Sheriff T.A. Buchanan
Miami’s Cold Case Volunteers Have Investigated the Death of former Sheriff T.A. Buchanan: The Facts Are Far Different From the Official Conclusions
On November 26, 1976 former Dade County Sheriff T.A. Buchanan was struck by a car and killed.
The driver, a young man who was employed as a bank guard, with both prior military service in Homestead and an arrest record in Dade County, stopped at the scene and cooperated with the investigation. Official police reports, talk in the community, and media coverage concluded that Buchanan was the victim of his own negligence – that he was intoxicated, coming out of a bar/liquor store, wearing dark clothing on a dark night, stepping in the way of an oncoming vehicle, with empty liquor bottles found at his home.
However, with the benefit of recent interviews, official records, family papers, newly discovered documents, and reviews of physical evidence, the ‘posse’ has found indications that the commonly accepted story may be inaccurate.
Buchanan was the County’s last elected Sheriff. He had overcome indictments and scandals until a 1966 referendum passed, changing the system from an elected Sheriff to one appointed by the County Manager. The Sheriff’s Office was largely run by Chief of Detectives Manson Hill until his own indictment. Buchanan and Hill left the Sheriff’s Office in 1966 and neither were ever convicted.
In 1976 Buchanan re-entered the public arena and unsuccessfully ran for Judge. According to Buchanan’s kids, Manson Hill was seeing Buchanan’s ex-wife at the time. On Thanksgiving, Buchanan enjoyed a big dinner with his family. The next day, he received a call, warning him that his life was in danger. He gave his kids money and sent them out of the house, fearing that he would be murdered and his kids would be kidnapped. That evening, he died.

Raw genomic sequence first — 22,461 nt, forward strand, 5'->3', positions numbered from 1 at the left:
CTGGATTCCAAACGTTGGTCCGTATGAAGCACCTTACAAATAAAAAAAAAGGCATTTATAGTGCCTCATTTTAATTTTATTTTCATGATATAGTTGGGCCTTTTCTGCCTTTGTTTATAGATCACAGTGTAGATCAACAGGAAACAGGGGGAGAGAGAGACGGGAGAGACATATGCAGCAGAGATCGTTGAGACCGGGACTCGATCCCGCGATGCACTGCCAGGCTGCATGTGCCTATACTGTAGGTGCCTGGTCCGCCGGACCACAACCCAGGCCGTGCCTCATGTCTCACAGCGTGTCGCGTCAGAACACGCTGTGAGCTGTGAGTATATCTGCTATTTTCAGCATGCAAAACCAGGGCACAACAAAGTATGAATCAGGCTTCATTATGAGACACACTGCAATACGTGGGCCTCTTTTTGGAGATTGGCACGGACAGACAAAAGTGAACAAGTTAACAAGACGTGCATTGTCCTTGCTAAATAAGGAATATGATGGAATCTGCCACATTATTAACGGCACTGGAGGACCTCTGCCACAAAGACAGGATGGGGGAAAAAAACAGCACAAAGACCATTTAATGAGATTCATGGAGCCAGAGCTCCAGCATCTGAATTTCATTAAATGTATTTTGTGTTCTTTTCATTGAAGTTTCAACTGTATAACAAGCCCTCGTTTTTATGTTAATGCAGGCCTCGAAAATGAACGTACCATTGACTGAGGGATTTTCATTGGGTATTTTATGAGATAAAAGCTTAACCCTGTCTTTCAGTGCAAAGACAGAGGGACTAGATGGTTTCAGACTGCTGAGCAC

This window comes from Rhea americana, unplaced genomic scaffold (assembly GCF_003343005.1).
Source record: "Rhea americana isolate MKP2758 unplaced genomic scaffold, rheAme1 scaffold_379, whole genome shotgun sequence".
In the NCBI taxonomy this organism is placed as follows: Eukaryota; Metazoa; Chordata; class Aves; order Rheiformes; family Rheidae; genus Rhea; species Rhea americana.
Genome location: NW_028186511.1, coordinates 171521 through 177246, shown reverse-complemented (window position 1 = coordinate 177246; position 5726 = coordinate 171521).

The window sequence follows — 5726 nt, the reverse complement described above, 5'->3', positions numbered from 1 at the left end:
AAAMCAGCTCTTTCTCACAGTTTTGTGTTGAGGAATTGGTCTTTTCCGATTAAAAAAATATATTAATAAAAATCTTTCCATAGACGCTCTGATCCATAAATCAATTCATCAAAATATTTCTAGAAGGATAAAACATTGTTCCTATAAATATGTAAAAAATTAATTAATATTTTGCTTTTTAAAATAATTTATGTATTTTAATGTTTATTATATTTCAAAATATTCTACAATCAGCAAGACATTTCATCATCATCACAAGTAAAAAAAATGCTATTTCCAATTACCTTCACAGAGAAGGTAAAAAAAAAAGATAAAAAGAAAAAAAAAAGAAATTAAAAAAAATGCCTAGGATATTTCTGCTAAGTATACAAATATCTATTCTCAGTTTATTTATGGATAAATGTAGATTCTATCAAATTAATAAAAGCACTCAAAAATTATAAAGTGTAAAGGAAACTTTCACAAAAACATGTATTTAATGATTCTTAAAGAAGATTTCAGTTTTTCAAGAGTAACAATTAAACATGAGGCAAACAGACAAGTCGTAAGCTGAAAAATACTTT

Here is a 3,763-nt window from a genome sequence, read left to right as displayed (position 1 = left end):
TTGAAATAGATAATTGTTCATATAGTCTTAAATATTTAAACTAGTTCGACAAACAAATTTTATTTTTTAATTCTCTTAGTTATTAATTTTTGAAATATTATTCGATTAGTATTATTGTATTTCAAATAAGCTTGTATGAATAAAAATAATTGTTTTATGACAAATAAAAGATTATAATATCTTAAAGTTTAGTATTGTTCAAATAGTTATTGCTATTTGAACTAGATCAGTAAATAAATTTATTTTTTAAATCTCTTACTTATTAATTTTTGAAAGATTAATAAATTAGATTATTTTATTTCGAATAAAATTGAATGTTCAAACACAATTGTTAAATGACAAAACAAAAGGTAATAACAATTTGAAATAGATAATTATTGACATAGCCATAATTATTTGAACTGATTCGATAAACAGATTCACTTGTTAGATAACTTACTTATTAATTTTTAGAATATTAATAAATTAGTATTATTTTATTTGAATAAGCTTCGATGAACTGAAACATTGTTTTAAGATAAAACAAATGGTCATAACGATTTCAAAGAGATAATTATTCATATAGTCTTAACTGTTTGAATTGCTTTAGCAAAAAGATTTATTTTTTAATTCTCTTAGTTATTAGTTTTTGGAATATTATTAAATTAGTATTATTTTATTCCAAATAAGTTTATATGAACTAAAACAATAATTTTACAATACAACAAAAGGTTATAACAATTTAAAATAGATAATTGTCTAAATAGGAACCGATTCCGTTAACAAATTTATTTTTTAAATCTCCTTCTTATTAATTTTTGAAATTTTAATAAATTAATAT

Was it an accident? His family never believed that it was. Now, evidence has been discovered that may justify their concerns. Was there a predetermined outcome to the investigation?
The fact is that when he was struck by the car he was wearing a brightly colored shirt, that there were lights from the adjacent liquor store shining into the street, that he was walking towards – not away from the store, and that he was not intoxicated at all – virtually no alcohol in his blood. Proof of each of these facts has been obtained.
This is a photo of the actual “dark clothing” described in official police reports as being one of the causes of the death:
Here is the last page of the official Public Safety Department Traffic Investigation Report concluding that factors involved in causing the fatality were that “the pedestrian was attempting to cross Old Dixie Highway from west to east … that the pedestrian was wearing dark clothing … ”
… and rolled out were the rumors about Buchanan being drunk and staggering across the street, walking into the path of a car (he had been known to drink heavily while Sheriff and the rumors were readily accepted). However, Medical Examiner Joe Davis wrote to Buchanan’s mother to confirm that her son was definitely not intoxicated or suffering from any form of disease that would explain a person walking into traffic.
The driver of the car is alive, as are others who may have additional information. In this 2013 video interview of Vivian Macleod, T.A. Buchanan’s niece, additional information is publicly revealed for the first time:
All the more reason why Danny Goldman’s case never had much of chance of being solved at that time. The Sheriff’s Department was far more likely to have been actually involved in the crime and its cover up than it was in its solution or closure.
The volunteers’ investigation into the kidnapping and disappearance of Danny Goldman has led to significant findings and revelations in numerous other cases, all linked in various ways to the same people and course of events. The context of all of the cases combined enables a new understanding of each individual crime, how this all transpired, and why it was covered up. To see the whole picture, read through the entire site.